Chapter 3 of this report provides an ER specific summary of what knowledge exists for each reserve and identified knowledge gaps. This type of information is needed to address pre- and post-oil spill understanding and provide information to clarify how to deal with information needs raised in issue # 4, #5 and #11 (see Table 1 for full issue statements).

  • “on potential cumulative environmental effects including the potential effects of accidents or malfunctions potential;
  • potential environmental and socio-economic effects of marine shipping activities including the potential effects of accidents or malfunctions;
  • contingency planning for (an oil spill).

The Board of FER is content with KM-TMX being relegated to participant rather than a lead role in marine environmental management. We base this on KM-TMX lack of long term interest the environment and with observation that KM-TMX’s interest is restricted to getting in the short-term approval for their project with no long term marine related obligations. This indicates KM-TMX will not do an adequate job if left in charge in future of matters relating to environmental management. KM-TMX cannot simply be permitted to step away and leave for others to address the complex issues identified and unresolved in issues posed by NEB 4, 5 and 11. KM TMX must be made to provide funding and support infra-structure and participate with other agencies and groups more motivated to address issues of how best to manage environmental values in light of such risk.

 The Board of FER also maintains that there is a serious flaw in the NEB process if approval for 30+ year projects is based on information provided only at the start of the project. Such logic wrongly assumes it is possible to address cumulative impacts and best practices needed for the management of environmental values solely based on limited information and understanding of how to do that at the start of a long term project. It also assumes operational procedures and restoration plans will be credible if developed on current knowledge at a point in time at the start of a project and remain robust three decades hence. To make this point more clearly is there anyone in NEB who today believes there has been no new knowledge and advancements made on environmental management since in 1985 (30 years ago)? We hope not. There really is a need for on-going investment to do the research, monitoring and up-date plans and shore zone inventories through incremental improvements practices as understanding increases throughout the life of the KM-TMX project.

The Board of FER also sees that extension of credible information is needed to build public confidence. An active focused on-going independent research program structured to learn how best to effectively manage complex problems of cumulative impacts to marine ecosystems and their recovery and how to make incremental improvements seems to be reasonable conditions to apply to KM-TMX who bring the risk to BC and Washington waters.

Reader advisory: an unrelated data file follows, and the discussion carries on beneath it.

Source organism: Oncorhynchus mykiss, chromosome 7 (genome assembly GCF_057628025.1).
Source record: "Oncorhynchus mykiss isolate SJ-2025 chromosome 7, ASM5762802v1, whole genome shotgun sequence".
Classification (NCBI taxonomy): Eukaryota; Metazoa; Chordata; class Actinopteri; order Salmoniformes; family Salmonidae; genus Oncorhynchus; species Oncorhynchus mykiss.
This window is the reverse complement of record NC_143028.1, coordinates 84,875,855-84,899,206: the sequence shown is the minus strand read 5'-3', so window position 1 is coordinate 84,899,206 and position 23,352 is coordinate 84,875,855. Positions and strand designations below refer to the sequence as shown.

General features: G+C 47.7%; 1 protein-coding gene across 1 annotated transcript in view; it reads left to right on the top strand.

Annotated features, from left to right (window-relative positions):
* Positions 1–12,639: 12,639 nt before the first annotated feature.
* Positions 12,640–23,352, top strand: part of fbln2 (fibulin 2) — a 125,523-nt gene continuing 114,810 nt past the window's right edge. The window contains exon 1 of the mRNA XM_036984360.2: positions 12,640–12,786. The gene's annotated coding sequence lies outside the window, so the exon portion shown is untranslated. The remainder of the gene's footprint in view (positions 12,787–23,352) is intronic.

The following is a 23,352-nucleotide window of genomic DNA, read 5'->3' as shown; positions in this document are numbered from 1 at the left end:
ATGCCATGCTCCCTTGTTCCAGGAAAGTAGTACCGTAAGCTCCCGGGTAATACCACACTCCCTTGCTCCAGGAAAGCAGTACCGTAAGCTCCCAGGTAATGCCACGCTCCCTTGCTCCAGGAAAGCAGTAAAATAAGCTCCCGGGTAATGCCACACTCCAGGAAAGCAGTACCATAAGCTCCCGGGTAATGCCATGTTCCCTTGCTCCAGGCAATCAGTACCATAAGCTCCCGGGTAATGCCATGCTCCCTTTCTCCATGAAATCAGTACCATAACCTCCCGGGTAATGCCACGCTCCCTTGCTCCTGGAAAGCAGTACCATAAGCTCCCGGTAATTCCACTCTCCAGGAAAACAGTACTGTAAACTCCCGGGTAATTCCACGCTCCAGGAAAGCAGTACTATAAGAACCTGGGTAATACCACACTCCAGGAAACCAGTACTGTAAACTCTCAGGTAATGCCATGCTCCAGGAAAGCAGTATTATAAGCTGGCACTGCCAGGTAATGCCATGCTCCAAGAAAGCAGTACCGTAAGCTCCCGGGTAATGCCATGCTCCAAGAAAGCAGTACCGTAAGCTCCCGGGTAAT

We are encouraged that Enbridge showed leadership and recognized and proposed a need for on-going commitments and financial support (corporate obligations) to constructively learn how to improvement marine environmental management. We are pleased that the NEB made binding obligations for Enbridge through permit conditions in favour or enhanced environmental management and accumulation of environmental information gained through research and monitoring. However on closer scrutiny the Enbridge research conditions end within a few years and there is no obligation to extend research and learning over the duration of their project. This is puzzling as it implies that within a few years there is no need acquire additional knowledge on which to base incremental improvements and that within a few years we will know all there know on how best to mitigate project impacts. We cannot see an end to monitoring and research programs with sunset provisions that will end in less than five years. Hence we propose something more lasting as appropriate.

5.1.1.2 Endowment Board and Reporting Structure

When considering how to structure an arms-length and credible marine research and monitoring program that encourages cross government, industry and stakeholder holder cooperation we are encouraged by the example of the Habitat Conservation Trust Fund (HCTF).[16] HCTF is supported by a surcharge on hunting and fishing licensees. HCTF focuses on projects that maintain and enhance fish and wildlife habitats, improve fish and wildlife management and support recreational and conservation opportunities. It is managed by a stakeholder board with representation from government, NGO, industry and others knowledgeable in conservation science. The HCTF board is comprised of: